Links - Sun, Nov 17, 2019

John Carmack: I’m going to work on artificial general intelligence (

Brave launches 1.0 (

Facebook says a bug caused its iPhone app’s inadvertent camera access (

We shouldn’t blame ourselves for the Linux desktop’s microscopic market share (

How Google uses blacklists, algorithm tweaks and contractors for search results (

If you're busy, you're doing something wrong (2011) (

Build Your Own React (

PayPal stops payouts to models on Pornhub (

Common Workflow Language (

Cooling off your Raspberry Pi 4 (

Wait Wait Tell Me: The Psychology of Loading Screens (

Jimmy Wales' news site WikiTribune has relaunched as WT:Social, a donor-funded social networking and “news sharing” site where users can edit almost everything

Jimmy Wales has quietly launched a Facebook rival (

Wikipedia co-founder Jimmy Wales launches Twitter and Facebook rival

Wikipedia co-founder says WT:Social is effort to combat ‘clickbait’

Wikipedia co-founder Jimmy Wales has quietly launched a rival to Facebook and Twitter that he hopes will combat “clickbait” and misleading headlines. 

WT:Social, his new social-networking site, allows users to share links to articles and discuss them in a Facebook-style news feed. Topics range from politics and technology to heavy metal and beekeeping. 

WT:Social, his new social-networking site, allows users to share links to articles and discuss them in a Facebook-style news feed. Topics range from politics and technology to heavy metal and beekeeping.

While the company is completely separate to Wikipedia, Mr Wales is borrowing the online encyclopedia’s business model. WT:Social will rely on donations from a small subset of users to allow the network to operate without the advertising that he blames for encouraging the wrong kind of engagement on social media.

While Facebook and Twitter’s algorithms ensure that the posts with the most comments or likes rise to the top, WT:Social puts the newest links first. However, WT:Social hopes to add an “upvote” button that will allow users to recommend quality stories.

WT:Social is also operating a wait-list for new users, which donors can pay to skip.

Several well-meaning alternatives to Facebook have come and gone over the years, from Ello to Diaspora. Even Snapchat, with more than 200m daily active users, is considered small by the standards of the giant networks owned by Facebook and Google. But Mr Wales said he believes the time is now right for a new venue that is free from what he calls “clickbait nonsense”.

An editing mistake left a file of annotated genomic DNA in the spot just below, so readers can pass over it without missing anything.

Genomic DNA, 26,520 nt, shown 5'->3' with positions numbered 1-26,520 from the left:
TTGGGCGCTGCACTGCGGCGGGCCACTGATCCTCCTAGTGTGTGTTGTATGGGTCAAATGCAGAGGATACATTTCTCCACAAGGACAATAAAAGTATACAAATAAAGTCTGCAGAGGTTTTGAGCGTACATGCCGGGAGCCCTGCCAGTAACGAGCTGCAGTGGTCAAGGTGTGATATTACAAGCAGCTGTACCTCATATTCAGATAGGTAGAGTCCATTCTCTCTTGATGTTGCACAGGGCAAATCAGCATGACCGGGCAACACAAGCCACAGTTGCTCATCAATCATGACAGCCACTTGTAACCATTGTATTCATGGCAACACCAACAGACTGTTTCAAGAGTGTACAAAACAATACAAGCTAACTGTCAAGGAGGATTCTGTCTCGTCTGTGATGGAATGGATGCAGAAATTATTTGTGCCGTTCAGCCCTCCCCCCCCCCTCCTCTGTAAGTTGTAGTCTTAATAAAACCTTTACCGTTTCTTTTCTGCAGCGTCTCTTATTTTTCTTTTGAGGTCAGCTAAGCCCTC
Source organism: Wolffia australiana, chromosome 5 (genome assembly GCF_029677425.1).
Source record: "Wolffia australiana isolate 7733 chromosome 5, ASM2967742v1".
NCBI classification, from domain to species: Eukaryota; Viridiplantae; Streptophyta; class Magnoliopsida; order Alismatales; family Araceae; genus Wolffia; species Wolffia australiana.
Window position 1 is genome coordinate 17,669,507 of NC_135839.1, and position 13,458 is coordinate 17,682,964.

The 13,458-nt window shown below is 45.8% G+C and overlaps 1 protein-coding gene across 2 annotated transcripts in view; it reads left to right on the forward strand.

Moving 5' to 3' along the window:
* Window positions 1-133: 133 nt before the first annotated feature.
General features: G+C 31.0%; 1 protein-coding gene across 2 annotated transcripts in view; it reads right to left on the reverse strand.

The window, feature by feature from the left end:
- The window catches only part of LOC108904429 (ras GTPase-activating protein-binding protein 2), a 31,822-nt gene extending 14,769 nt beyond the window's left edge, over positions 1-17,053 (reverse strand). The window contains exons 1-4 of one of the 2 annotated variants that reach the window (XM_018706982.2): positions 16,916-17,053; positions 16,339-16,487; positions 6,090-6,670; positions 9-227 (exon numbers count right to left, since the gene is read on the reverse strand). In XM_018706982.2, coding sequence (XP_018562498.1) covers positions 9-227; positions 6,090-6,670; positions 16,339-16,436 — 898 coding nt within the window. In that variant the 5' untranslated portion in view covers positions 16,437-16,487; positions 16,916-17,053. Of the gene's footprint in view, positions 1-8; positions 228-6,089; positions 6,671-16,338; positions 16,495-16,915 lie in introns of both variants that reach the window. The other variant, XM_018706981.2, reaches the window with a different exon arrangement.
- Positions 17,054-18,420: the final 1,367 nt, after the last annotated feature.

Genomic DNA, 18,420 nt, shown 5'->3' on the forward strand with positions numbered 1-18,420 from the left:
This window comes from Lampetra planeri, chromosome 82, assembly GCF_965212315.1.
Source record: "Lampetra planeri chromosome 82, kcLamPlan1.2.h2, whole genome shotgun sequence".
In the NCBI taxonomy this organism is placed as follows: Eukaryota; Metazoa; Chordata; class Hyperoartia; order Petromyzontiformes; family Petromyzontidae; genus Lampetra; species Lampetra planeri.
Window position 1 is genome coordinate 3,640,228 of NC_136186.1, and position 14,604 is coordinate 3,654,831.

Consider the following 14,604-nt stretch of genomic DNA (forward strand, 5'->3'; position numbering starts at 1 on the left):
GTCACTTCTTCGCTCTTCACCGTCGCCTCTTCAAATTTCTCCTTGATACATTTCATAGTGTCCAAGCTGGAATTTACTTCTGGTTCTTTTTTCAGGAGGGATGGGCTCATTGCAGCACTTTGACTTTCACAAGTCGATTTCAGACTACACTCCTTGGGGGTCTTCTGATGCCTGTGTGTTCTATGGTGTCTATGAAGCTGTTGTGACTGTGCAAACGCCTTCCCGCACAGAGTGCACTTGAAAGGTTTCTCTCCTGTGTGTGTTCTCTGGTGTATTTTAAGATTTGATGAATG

WT:Social is a spin-off from Wikitribune, the “collaborative media” site that Mr Wales started alongside co-founder Orit Kopel two years ago.

Wikitribune was launched with a high-profile crowdfunding campaign in 2017 but it ultimately failed to attract a large audience. A year ago, Mr Wales was forced to lay off the dozen reporters and editors that it had hired to work alongside “citizen journalist” contributors, as well as some technical staff. 

One flaw in Wikitribune was its attempt to cover stories that appealed to readers all over the world. Instead, WT:Social hopes to build smaller, niche communities that can sustain themselves. These include “SubWikis” about beekeeping or board games, alongside more serious news. 

That includes relying on WT:Social’s community of users to police potential abuses of the site. While Facebook has hired thousands of moderators to help it tackle manipulation, fake news and bullying, Mr Wales said he believed that model was “not scalable”. 

“Almost everything on the platform is editable,” he said. “That alone gives a huge incentive for good behaviour because if you say something obnoxious, someone will just delete it.” However, while this approach has succeeded on Wikipedia, it is largely untested on a social network.

Coffee may have hastened the Ottoman Empire’s demise (

The article doesn’t seem to deliver on its headline. It seems plausible that urbanisation, economic growth and the emergence of a wealthy class with sufficient leisure time to hang out and discuss might also have had something to do with the spread of ideas about political freedoms. The article doesn’t touch on these at all, and doesn’t provide a compelling reason why the mentioned historic events wouldn’t have occurred without coffee. It seems more like a spurious correlation.

Firefox’s Fight for the Future of the Web (

How to Build a Blog with Gatsby and Netlify (

It amazes me that these things are not as easy as Medium or Blogger or Wordpress.

There should be a Digital Ocean script that sets up a basic personal blog on Github pages/Gitlab pages/Netlify. The server let’s me pick a theme, a host, I set up the blog.

I never know if the static pages use Gatsby or Hugo or Jekyll or Pelican.

Use of a CLI would be strictly optional. It might even give me the option of porting my pages, posts and structure from one vendor to another.

Show HN: A Markdown Notepad App (

The Value in Go’s Simplicity (

Craig Silverman, a talk radio host on the conservative Colorado station KNUS, says he was cut off mid-show and fired after segment criticizing President Trump

another reason:

KNUS vice president and general manager Brian Taylor said Silverman's show was not taken off the air because of the impeachment coverage. Instead, it was because he mentioned a recent appearance on a competing station that KNUS had asked him not to speak on, though Silverman said he is an "independent contractor" for the station.

"We asked Craig to avoid appearing there, since we consider him an important part of KNUS," Taylor said in an email to CNN Business. "He decided it was important for him to appear across town, and said so on his program Saturday. That is what prompted our decision to take him off the air ... The notion that he was relieved of his program because he criticized President Trump is absolutely untrue. We have never told Mr. Silverman the position to take on Trump and impeachment."